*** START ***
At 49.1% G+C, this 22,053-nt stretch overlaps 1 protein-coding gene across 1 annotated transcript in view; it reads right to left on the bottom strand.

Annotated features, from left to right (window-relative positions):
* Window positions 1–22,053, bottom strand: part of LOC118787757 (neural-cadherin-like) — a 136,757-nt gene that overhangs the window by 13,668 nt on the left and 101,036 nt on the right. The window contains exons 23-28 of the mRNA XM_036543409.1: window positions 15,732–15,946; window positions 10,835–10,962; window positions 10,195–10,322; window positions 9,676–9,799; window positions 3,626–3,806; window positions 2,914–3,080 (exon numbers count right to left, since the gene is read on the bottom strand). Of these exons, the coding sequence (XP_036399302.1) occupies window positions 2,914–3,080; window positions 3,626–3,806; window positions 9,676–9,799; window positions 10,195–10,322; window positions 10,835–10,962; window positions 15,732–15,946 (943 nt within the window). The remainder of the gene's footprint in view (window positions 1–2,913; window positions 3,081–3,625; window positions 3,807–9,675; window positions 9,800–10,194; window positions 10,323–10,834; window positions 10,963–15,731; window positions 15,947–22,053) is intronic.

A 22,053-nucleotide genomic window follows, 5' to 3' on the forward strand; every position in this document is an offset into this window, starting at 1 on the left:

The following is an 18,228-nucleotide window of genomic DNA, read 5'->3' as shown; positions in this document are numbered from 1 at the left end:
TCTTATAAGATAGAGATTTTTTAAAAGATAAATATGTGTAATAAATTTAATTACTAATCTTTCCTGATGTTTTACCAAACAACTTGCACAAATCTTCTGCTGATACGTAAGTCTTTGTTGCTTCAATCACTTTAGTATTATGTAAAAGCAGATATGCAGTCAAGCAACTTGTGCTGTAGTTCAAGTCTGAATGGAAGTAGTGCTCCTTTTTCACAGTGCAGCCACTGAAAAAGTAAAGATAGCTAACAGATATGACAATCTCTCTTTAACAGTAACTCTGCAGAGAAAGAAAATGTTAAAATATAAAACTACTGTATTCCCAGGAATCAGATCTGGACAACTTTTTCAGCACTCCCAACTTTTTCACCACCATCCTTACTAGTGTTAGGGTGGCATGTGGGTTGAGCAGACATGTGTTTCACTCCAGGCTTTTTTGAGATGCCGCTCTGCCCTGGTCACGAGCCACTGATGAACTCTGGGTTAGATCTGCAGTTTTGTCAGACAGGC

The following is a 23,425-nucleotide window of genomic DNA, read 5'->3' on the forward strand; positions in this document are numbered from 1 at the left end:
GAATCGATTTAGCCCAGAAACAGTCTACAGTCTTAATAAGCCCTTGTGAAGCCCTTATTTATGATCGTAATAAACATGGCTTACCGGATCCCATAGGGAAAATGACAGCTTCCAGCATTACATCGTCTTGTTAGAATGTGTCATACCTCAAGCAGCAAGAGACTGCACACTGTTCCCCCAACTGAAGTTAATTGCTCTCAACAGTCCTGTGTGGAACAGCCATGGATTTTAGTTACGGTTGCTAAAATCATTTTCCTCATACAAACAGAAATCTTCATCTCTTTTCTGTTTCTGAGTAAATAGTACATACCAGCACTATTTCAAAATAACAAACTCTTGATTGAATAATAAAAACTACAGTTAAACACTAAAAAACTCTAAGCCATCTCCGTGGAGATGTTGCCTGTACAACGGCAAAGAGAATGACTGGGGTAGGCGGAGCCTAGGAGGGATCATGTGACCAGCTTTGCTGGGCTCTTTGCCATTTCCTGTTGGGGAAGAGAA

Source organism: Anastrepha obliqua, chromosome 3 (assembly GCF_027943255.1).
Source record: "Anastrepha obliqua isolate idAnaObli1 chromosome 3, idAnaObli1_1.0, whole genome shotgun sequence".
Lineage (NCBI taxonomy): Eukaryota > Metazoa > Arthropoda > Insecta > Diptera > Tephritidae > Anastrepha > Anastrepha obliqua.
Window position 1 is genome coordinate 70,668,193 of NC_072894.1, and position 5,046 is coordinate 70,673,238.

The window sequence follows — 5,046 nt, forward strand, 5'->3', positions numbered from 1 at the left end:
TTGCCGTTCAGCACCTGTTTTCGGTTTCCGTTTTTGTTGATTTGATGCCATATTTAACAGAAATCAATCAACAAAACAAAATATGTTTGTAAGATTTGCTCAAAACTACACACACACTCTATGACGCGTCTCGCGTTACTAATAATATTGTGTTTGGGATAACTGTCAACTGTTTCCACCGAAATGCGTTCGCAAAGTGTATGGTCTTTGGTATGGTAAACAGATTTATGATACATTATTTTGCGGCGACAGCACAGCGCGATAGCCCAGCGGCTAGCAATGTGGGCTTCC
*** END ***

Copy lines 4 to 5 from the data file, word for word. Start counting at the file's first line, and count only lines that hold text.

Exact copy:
A 22,053-nucleotide genomic window follows, 5' to 3' on the forward strand; every position in this document is an offset into this window, starting at 1 on the left:

The following is an 18,228-nucleotide window of genomic DNA, read 5'->3' as shown; positions in this document are numbered from 1 at the left end: